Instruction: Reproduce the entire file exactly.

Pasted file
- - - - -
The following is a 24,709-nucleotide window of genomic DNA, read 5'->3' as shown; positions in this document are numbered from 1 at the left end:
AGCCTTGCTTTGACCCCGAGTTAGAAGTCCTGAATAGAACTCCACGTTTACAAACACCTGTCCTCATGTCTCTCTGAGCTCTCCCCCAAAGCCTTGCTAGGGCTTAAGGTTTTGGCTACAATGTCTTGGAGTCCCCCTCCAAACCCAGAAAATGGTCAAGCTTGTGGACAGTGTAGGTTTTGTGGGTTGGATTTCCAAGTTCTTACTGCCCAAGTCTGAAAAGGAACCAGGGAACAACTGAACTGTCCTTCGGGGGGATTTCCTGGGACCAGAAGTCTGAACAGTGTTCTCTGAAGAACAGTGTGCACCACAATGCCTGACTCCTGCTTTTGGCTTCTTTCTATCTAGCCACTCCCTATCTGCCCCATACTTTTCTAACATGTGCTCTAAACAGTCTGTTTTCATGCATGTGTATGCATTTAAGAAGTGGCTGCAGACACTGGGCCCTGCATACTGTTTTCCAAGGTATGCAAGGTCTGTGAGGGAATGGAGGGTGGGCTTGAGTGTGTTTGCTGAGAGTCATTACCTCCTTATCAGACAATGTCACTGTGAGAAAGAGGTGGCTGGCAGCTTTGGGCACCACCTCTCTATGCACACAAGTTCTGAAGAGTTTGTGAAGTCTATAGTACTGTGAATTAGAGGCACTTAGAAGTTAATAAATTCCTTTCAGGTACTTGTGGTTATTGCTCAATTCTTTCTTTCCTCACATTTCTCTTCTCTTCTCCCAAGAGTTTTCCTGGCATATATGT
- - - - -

The following is a 24,709-nucleotide window of genomic DNA, read 5'->3' as shown; positions in this document are numbered from 1 at the left end:
AGCCTTGCTTTGACCCCGAGTTAGAAGTCCTGAATAGAACTCCACGTTTACAAACACCTGTCCTCATGTCTCTCTGAGCTCTCCCCCAAAGCCTTGCTAGGGCTTAAGGTTTTGGCTACAATGTCTTGGAGTCCCCCTCCAAACCCAGAAAATGGTCAAGCTTGTGGACAGTGTAGGTTTTGTGGGTTGGATTTCCAAGTTCTTACTGCCCAAGTCTGAAAAGGAACCAGGGAACAACTGAACTGTCCTTCGGGGGGATTTCCTGGGACCAGAAGTCTGAACAGTGTTCTCTGAAGAACAGTGTGCACCACAATGCCTGACTCCTGCTTTTGGCTTCTTTCTATCTAGCCACTCCCTATCTGCCCCATACTTTTCTAACATGTGCTCTAAACAGTCTGTTTTCATGCATGTGTATGCATTTAAGAAGTGGCTGCAGACACTGGGCCCTGCATACTGTTTTCCAAGGTATGCAAGGTCTGTGAGGGAATGGAGGGTGGGCTTGAGTGTGTTTGCTGAGAGTCATTACCTCCTTATCAGACAATGTCACTGTGAGAAAGAGGTGGCTGGCAGCTTTGGGCACCACCTCTCTATGCACACAAGTTCTGAAGAGTTTGTGAAGTCTATAGTACTGTGAATTAGAGGCACTTAGAAGTTAATAAATTCCTTTCAGGTACTTGTGGTTATTGCTCAATTCTTTCTTTCCTCACATTTCTCTTCTCTTCTCCCAAGAGTTTTCCTGGCATATATGT